GSA Annual Meeting in Indianapolis, Indiana, USA - 2018

Paper No. 115-1
Presentation Time: 9:00 AM-6:30 PM


GAZZE, Caroline1, BOURNE, Audrey2, ROSELLE, Brooke3, CHRISTIE, Max4, SCLAFANI, Judith A.3 and PATZKOWSKY, Mark E.5, (1)Department of Geosciences, The Pennsylvania State University, 503 Deike Building, State College, PA 16801, (2)Department of Geosciences, Pennsylvania State University, 503 Deike Bldg, University Park, PA 16802-2714, (3)Department of Geosciences, The Pennsylvania State University, University Park, PA 16802, (4)Department of Geology, University of Illinois, Urbana, IL 61801, (5)Pennsylvania State University, 503 Deike Bldg, University Park, PA 16802-2714

The Late Ordovician mass extinction resulted in the loss of 85% of species. Despite this, the same major taxonomic groups were present before and after the extinction suggesting that the mass extinction was not ecologically severe. Other studies have shown that taxonomic continuity is accompanied by changes in morphology, indicating the mass extinction did in fact have some ecological effect. The aims of this study are twofold: to analyze shape variations in Leptaena as a means of understanding environmental and ecological change related to the mass extinction, and to develop new methodology for creating low-cost 3D morphological models of fossils.

We analyzed shape change in species of Leptaena from the Ordovician to the Devonian using 3D modeling, which more accurately reflects convex brachiopod shells than 2D morphometrics. To avoid costly imaging techniques, this study employs Structure-from-Motion (SfM), a low-cost photogrammetry technique. SfM uses a series of overlapping images with matching features that are identified and linked to generate high-resolution, 3D point cloud reconstructions of objects. The point cloud was used to analyze and compare the shapes of specimens by measuring distances between discrete features present on all specimens.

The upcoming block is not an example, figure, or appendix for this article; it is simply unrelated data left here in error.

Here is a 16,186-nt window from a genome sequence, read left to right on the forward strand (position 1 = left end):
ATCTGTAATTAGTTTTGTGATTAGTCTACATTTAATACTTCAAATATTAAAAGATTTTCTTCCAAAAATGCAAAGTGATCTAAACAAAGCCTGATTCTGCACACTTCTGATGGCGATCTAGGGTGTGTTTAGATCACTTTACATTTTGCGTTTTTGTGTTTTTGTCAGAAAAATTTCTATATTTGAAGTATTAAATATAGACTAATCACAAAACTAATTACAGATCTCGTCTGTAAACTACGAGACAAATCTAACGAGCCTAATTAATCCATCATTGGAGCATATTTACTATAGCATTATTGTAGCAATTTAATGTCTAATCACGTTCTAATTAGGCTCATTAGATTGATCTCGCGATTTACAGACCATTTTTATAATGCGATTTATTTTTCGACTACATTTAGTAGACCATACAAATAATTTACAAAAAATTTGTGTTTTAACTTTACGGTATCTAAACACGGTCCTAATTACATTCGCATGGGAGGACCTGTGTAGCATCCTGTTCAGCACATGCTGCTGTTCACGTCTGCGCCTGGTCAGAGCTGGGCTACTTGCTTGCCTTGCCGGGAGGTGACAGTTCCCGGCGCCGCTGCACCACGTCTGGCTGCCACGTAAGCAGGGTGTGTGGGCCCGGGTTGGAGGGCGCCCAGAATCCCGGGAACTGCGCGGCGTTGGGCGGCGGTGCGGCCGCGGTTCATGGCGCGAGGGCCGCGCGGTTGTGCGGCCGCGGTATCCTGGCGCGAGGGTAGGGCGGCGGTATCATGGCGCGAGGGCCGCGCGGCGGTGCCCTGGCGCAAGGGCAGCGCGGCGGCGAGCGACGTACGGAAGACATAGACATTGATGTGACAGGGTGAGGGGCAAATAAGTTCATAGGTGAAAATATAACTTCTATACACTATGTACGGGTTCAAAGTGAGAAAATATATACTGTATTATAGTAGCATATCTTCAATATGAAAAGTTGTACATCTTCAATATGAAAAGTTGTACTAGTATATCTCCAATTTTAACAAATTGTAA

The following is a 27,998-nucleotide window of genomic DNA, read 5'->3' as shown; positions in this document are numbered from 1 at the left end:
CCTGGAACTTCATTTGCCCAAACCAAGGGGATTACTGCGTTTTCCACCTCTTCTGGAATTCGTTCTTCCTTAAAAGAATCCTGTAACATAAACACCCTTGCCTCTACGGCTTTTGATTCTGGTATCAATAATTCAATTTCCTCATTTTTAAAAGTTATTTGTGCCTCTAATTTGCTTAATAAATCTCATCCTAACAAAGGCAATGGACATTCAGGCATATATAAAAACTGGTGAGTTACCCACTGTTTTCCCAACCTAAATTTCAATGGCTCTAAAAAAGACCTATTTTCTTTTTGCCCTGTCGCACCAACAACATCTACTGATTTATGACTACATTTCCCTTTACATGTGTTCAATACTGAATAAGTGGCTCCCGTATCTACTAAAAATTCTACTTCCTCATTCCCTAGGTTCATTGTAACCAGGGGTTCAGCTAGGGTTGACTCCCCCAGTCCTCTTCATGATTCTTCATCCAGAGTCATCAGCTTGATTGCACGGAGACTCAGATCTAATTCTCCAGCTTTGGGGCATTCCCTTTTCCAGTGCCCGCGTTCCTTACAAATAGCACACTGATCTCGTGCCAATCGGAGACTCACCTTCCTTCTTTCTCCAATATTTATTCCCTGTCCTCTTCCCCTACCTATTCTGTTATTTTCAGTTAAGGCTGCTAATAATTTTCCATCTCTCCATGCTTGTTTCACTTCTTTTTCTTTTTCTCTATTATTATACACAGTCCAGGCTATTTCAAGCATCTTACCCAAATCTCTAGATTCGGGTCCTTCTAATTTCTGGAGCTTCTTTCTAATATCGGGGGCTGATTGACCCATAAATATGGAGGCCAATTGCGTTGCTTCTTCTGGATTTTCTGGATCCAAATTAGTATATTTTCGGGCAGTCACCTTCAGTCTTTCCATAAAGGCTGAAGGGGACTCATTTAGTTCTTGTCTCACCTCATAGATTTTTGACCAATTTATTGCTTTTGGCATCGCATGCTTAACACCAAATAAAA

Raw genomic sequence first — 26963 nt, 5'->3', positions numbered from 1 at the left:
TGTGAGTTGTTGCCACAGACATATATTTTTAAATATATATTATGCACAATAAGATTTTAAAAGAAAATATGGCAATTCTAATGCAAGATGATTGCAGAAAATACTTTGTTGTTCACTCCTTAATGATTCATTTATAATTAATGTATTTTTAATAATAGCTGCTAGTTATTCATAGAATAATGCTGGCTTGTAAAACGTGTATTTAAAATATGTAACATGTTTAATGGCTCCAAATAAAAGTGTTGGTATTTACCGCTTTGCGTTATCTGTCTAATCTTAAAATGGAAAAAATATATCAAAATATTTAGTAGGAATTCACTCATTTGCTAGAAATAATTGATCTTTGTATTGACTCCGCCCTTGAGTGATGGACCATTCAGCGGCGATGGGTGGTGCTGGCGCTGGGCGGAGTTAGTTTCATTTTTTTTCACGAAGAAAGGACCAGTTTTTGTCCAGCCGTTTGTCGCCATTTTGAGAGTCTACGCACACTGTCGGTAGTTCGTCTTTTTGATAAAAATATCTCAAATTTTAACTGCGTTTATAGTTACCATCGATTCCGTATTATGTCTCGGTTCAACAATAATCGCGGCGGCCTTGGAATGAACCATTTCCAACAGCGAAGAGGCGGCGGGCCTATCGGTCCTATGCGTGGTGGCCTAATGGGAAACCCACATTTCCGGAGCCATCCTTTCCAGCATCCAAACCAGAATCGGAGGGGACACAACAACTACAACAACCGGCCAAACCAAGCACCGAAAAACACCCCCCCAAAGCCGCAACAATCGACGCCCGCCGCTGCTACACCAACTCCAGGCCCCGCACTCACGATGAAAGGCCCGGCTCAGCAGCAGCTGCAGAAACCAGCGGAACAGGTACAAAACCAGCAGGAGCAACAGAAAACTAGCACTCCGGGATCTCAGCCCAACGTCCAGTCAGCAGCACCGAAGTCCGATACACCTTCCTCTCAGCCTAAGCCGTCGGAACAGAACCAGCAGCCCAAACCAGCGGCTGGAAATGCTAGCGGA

The analysis revealed that Leptaena species were medium-sized, triangular, and exhibited low relief in the Late Ordovician and larger, boxier, and exhibited greater relief in the Silurian. Morphologically different genera in the Silurian would have adaptations to the environment that varied from their Ordovician counterparts. Such adaptations in response to the extinction might have allowed Leptaena species to expand geographically and occupy broader niches, such that pre and post extinction communities were different. As such, the Late Ordovician mass extinction likely had a greater ecological impact than previously assumed.

Additionally, the use of SfM to create low-cost yet effective 3D models of brachiopods is a promising methodology to more accurately constrain shape and compare species across geologic time. The method has been successfully expanded to in situ 3D modeling of brachiopods in the field. Benefits of this method include modeling several brachiopod specimens at once, receiving instant data for processing, and geologic preservation.